Q. I have a summer home that I’ve never rented out, but I’m thinking about it because I don’t get to use it enough. Should I do it through Airbnb or hire a management company or what?
— Unsure

A. You’ve got plenty of options, and there is no one right answer for every homeowner.

Here’s what you should consider:

A management company can be expensive, but it also depends on whether or not you are personally maintaining the property and if that’s a responsibility you can continue to keep under control, said Dean Shah, a certified financial planner with Stonegate Wealth Management in Oakland.

“How far the property is from your home is also a factor,” Shah said. “If it’s out-of-state, it could be more costly for you to maintain from a distance than it would be if you hired a management company.”

There are different advantages you could get from using Airbnb. For the uninitiated, Airbnb is a web-based company that could give you more internet exposure.

“Airbnb presents itself as a lovechild of the `sharing economy,’ but it functions as a business,” Shah said. “They charge a certain percentage from each transaction. They nevertheless place much of the burden of complying with the law into your hands.”

That could be a headache you’re not ready to take on.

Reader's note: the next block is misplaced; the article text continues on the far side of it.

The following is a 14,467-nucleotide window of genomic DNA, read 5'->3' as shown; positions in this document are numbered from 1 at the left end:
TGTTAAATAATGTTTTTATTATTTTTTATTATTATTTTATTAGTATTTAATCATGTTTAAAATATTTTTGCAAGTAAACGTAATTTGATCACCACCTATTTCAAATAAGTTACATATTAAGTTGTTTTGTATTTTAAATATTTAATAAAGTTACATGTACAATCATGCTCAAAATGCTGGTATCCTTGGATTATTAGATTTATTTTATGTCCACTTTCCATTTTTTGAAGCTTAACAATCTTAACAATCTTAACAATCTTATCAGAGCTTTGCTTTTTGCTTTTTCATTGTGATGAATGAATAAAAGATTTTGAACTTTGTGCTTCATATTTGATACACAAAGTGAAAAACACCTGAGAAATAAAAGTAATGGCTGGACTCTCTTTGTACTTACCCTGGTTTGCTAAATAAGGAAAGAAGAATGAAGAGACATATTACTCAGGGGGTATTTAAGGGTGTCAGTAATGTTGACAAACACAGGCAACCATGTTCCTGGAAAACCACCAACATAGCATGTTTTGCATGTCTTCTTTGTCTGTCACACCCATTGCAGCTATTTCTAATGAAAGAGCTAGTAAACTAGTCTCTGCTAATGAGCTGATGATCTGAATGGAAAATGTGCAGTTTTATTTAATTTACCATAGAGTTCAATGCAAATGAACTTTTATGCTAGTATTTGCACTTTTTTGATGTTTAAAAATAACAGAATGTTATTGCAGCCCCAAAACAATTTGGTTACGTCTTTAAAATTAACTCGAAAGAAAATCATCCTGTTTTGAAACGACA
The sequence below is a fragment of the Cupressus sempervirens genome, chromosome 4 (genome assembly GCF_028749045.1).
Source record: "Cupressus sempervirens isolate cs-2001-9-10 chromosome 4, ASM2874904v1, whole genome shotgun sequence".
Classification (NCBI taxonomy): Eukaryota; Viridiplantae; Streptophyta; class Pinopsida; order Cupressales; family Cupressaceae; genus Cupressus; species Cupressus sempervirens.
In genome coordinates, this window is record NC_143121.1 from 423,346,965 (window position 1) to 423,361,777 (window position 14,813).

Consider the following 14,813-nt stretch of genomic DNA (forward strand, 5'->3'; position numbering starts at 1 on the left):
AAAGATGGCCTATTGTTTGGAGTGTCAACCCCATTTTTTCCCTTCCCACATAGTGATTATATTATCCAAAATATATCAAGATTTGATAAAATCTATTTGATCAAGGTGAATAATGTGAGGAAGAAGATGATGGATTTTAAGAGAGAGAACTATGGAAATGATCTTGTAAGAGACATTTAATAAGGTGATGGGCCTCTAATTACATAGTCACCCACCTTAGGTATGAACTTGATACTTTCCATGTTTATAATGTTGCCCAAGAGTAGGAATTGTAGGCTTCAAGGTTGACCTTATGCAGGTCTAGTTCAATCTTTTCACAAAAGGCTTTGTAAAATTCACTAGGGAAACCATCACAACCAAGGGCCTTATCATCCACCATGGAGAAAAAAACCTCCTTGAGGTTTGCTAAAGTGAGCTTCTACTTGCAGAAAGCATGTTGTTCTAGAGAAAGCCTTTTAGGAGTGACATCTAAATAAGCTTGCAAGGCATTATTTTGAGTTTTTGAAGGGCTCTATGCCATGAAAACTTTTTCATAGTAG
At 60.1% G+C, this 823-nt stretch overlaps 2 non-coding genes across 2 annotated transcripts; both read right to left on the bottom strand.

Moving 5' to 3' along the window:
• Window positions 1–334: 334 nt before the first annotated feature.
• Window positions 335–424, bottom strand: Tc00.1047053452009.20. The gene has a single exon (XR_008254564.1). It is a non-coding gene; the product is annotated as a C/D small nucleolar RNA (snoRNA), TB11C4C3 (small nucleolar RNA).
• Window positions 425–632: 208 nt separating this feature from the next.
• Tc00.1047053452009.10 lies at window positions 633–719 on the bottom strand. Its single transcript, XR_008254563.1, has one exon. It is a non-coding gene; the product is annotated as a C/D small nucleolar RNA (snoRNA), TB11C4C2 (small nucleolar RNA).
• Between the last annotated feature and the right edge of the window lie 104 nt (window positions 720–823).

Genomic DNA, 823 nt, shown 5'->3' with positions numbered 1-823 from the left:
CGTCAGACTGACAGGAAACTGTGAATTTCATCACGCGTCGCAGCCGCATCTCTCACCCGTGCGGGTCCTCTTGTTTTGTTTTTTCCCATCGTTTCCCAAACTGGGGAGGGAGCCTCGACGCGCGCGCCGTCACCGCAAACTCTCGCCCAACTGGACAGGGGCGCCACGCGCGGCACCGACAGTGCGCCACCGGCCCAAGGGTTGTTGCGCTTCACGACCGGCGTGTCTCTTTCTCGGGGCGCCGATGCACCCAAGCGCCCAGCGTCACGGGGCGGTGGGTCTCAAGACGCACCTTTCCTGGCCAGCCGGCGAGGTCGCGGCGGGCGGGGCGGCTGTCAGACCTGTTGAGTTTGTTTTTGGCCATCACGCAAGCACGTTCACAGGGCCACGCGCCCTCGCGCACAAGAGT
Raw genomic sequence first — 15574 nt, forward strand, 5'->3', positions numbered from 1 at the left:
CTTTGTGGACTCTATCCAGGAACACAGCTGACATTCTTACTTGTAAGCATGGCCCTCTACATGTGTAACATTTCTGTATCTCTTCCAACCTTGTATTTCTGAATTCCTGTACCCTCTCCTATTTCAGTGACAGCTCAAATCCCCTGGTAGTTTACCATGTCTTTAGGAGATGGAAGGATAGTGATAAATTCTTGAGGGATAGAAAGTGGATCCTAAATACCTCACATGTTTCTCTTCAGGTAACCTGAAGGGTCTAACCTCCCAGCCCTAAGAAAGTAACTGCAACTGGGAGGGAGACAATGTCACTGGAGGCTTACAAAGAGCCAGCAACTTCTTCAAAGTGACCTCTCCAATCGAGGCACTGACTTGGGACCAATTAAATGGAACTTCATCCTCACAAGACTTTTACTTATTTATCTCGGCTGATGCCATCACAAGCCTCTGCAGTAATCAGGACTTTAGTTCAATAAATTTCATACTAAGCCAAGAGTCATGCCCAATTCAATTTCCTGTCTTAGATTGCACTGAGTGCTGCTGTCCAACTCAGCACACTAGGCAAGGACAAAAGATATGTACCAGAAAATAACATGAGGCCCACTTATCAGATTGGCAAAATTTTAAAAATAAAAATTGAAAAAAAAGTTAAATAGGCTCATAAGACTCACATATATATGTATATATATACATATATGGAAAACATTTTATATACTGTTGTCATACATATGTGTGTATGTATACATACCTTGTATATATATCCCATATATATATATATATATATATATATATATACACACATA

Shah said there are other similar websites worth looking at.

He said a company called HomeAway offers the three leading websites in the U.S. to list your property — HomeAway.com, VRBO.com, and VacationRentals.com.

Then there’s also FlipKey.com, which Shah said attracts significant traffic given its exclusive arrangement as TripAdvisor’s vacation-home rental engine.

If there’s a strong local website that caters to vacationers, add that to your list, he said.

Shah said there are some serious implications to letting strangers into your house.

“Make sure you have a robust insurance plan that will have you covered if your guest throws a wild party or sets your house on fire,” he said.

You’re also putting yourself at potential liability risk if your guests get injured or if they damage other property or injure neighbors, Shah said.

“Your homeowner’s insurance policy may not cover this risk and you may have to buy a business insurance policy,” Shah said. “Since your short-term rental is a business, it’s always smart to incorporate, as an LLC or otherwise.”

Before you make a final decision, he recommends you compare rental income with the additional expenses and risks.

Email your questions to ask@njmoneyhelp.com.

Karin Price Mueller writes the Bamboozled column for The Star-Ledger and she’s the founder of NJMoneyHelp.com. Click here to sign up for the NJMoneyHelp.com weekly e-newsletter. Like NJMoneyHelp.com on Facebook and follow it on Twitter

Sign up for the NJ1015.com Newsletter

Get the best of NJ1015.com delivered to your inbox every day.